One good way to get there is to get out on the singletrack when it’s good. This is best accomplished on a fat bike, but a mountain bike will often work well too, if the snow isn’t too deep. By now you’ve likely read the excellent article in the Lincoln Journal Star by Peter Salter about the new mountain bike trails planned for Lincoln, and it’s piqued your interest if you haven’t already ridden the dirt trails.
Yes, Wilderness Park and Van Dorn Park are great places to ride in the winter (unless it’s muddy), but where else can you go for a change of pace? If you don’t mind loading up the bike, you have a variety of options, starting with Branched Oak area 7. Local volunteers spend many hours there year in and year out to keep those trails in good shape, so go out and enjoy them. Maybe you’ll get so hooked you’ll even help out on trail maintenance days.
Also close to Lincoln are Platte River State Park’s 17 miles of singletrack, recently expanded so that bikes and horses can have separate trails without designated exclusionary hours. Like most progressive mountain bike trails, trail difficulty is divided into easy, intermediate, and difficult. Also in the same area is the Oxbow Trail System out of Ashland. It consists of three loops from easy to difficult in a five mile system along the Platte.
One place to find out about area trails is at the Mountain Bike Project. You’ll find out the level of difficulty and location of mountain bike parks included in the MTB project. Another organization working with local enthusiasts to make mountain biking better in this area by building trails is IMBA. Locally, IMBA works with THOR, or Trails Have Our Respect. Look them up on Facebook for the latest trail news and conditions. Singletracks.com lists 35 mountain bike trails across Nebraska, and I know there are more that are private, including the 100 intermediate miles of Potter’s Pasture near Brady.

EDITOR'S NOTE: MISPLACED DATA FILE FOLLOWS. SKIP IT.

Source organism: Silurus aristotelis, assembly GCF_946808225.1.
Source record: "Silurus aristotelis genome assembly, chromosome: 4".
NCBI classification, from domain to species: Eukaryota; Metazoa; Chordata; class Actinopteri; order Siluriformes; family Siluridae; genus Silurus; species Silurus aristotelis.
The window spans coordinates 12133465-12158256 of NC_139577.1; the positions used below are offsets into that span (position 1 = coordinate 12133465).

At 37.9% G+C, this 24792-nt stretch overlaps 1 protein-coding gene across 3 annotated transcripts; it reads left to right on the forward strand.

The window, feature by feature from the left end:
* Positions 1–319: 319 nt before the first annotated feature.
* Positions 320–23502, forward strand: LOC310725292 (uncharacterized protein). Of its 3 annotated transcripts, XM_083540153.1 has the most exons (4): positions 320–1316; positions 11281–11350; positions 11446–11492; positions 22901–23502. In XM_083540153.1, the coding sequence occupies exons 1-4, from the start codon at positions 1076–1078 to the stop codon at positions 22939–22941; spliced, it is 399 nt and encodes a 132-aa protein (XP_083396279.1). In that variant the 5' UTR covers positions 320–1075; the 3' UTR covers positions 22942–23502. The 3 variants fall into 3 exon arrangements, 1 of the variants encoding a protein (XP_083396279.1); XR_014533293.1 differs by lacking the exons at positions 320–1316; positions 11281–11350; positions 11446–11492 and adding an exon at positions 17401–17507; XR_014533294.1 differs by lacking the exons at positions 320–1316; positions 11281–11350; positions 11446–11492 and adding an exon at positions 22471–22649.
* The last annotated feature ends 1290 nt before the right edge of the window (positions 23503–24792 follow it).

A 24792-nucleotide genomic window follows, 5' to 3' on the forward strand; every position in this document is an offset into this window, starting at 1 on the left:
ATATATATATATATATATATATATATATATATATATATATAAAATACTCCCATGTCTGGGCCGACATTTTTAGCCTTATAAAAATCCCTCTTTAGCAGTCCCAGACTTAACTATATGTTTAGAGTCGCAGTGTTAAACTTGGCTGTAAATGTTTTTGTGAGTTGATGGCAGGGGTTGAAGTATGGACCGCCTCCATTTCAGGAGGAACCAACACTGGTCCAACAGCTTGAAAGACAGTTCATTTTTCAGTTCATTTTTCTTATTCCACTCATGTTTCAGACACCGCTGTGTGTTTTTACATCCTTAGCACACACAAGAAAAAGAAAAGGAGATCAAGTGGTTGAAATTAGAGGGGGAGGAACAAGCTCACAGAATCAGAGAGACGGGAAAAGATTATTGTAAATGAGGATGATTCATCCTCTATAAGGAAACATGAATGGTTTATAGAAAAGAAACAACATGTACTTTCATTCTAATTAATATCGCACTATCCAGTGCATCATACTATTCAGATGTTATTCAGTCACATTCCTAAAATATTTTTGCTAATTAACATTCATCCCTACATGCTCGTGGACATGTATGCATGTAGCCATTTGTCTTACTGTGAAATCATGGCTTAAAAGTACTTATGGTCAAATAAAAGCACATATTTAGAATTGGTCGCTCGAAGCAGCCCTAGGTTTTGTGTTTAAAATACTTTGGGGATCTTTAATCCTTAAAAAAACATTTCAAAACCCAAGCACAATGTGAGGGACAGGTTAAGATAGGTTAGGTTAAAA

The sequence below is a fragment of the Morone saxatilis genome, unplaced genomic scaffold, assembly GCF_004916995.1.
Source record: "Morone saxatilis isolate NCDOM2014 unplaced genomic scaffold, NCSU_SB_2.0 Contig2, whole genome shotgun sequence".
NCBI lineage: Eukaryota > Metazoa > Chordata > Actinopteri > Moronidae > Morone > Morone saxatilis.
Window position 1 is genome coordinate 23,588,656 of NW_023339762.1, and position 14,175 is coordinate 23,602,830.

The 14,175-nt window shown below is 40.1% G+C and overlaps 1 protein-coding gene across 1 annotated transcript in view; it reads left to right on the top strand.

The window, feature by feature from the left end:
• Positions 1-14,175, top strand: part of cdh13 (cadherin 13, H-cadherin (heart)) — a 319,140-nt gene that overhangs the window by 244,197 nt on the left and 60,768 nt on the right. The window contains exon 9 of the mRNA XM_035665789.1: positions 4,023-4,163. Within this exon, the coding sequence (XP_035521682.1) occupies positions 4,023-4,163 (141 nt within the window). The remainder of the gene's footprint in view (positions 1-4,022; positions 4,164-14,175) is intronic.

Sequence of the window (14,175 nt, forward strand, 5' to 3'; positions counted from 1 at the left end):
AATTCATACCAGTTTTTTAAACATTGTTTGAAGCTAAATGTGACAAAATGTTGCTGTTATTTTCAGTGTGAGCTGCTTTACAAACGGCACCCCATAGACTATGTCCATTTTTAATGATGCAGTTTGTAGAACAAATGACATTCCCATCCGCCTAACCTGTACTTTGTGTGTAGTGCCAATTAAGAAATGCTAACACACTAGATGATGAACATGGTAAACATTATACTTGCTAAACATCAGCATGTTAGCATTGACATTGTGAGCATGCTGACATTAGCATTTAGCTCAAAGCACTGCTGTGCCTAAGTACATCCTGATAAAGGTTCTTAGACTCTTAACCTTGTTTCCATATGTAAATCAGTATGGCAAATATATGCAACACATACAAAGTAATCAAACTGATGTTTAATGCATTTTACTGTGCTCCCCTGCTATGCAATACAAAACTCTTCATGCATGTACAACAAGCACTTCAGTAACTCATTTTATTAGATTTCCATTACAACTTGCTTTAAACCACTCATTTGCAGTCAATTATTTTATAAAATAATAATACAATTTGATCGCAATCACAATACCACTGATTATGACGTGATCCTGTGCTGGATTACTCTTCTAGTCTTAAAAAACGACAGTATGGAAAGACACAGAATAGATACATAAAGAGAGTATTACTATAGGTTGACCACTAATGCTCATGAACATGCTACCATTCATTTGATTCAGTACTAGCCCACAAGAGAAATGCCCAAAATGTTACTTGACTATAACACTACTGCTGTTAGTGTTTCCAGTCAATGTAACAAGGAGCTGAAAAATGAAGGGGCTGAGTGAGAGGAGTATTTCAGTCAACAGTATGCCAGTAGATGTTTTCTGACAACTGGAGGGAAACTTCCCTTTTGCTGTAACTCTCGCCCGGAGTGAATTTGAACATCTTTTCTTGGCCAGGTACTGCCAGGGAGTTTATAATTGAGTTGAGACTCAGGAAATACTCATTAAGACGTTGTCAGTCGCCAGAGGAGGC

If you want to ride with others who celebrate snow by riding in it, don’t forget the Cycleworks/Mooses Tooth Fatbike Frozen Ididaride January 29th in Pioneers Park. Also, there’s The Frosty Bike Ride February 5, leaving from Van Dorn Park. We may not have elevations that equate to actual mountains in Nebraska, but if you think we don’t have mountain biking, I challenge you to ride our trails.